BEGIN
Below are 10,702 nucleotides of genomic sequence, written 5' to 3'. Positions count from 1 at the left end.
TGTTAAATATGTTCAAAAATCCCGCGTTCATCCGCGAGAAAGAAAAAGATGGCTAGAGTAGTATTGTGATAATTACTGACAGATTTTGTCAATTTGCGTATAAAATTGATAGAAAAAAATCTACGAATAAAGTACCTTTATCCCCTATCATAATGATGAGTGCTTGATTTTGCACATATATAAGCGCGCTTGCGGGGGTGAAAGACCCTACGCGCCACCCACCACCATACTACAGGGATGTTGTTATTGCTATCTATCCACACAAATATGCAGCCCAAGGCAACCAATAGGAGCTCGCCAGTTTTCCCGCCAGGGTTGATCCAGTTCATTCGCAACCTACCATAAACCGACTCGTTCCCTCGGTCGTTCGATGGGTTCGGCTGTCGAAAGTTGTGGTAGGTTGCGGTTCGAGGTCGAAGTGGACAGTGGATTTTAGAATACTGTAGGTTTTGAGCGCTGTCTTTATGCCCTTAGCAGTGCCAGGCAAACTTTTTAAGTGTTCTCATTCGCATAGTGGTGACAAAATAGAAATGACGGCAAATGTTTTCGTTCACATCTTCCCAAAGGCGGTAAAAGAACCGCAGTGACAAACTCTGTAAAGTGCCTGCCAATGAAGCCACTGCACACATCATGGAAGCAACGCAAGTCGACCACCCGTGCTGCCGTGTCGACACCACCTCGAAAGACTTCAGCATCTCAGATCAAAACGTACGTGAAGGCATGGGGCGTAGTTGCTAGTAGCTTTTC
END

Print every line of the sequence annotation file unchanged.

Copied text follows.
Below are 10,702 nucleotides of genomic sequence, written 5' to 3'. Positions count from 1 at the left end.
TGTTAAATATGTTCAAAAATCCCGCGTTCATCCGCGAGAAAGAAAAAGATGGCTAGAGTAGTATTGTGATAATTACTGACAGATTTTGTCAATTTGCGTATAAAATTGATAGAAAAAAATCTACGAATAAAGTACCTTTATCCCCTATCATAATGATGAGTGCTTGATTTTGCACATATATAAGCGCGCTTGCGGGGGTGAAAGACCCTACGCGCCACCCACCACCATACTACAGGGATGTTGTTATTGCTATCTATCCACACAAATATGCAGCCCAAGGCAACCAATAGGAGCTCGCCAGTTTTCCCGCCAGGGTTGATCCAGTTCATTCGCAACCTACCATAAACCGACTCGTTCCCTCGGTCGTTCGATGGGTTCGGCTGTCGAAAGTTGTGGTAGGTTGCGGTTCGAGGTCGAAGTGGACAGTGGATTTTAGAATACTGTAGGTTTTGAGCGCTGTCTTTATGCCCTTAGCAGTGCCAGGCAAACTTTTTAAGTGTTCTCATTCGCATAGTGGTGACAAAATAGAAATGACGGCAAATGTTTTCGTTCACATCTTCCCAAAGGCGGTAAAAGAACCGCAGTGACAAACTCTGTAAAGTGCCTGCCAATGAAGCCACTGCACACATCATGGAAGCAACGCAAGTCGACCACCCGTGCTGCCGTGTCGACACCACCTCGAAAGACTTCAGCATCTCAGATCAAAACGTACGTGAAGGCATGGGGCGTAGTTGCTAGTAGCTTTTC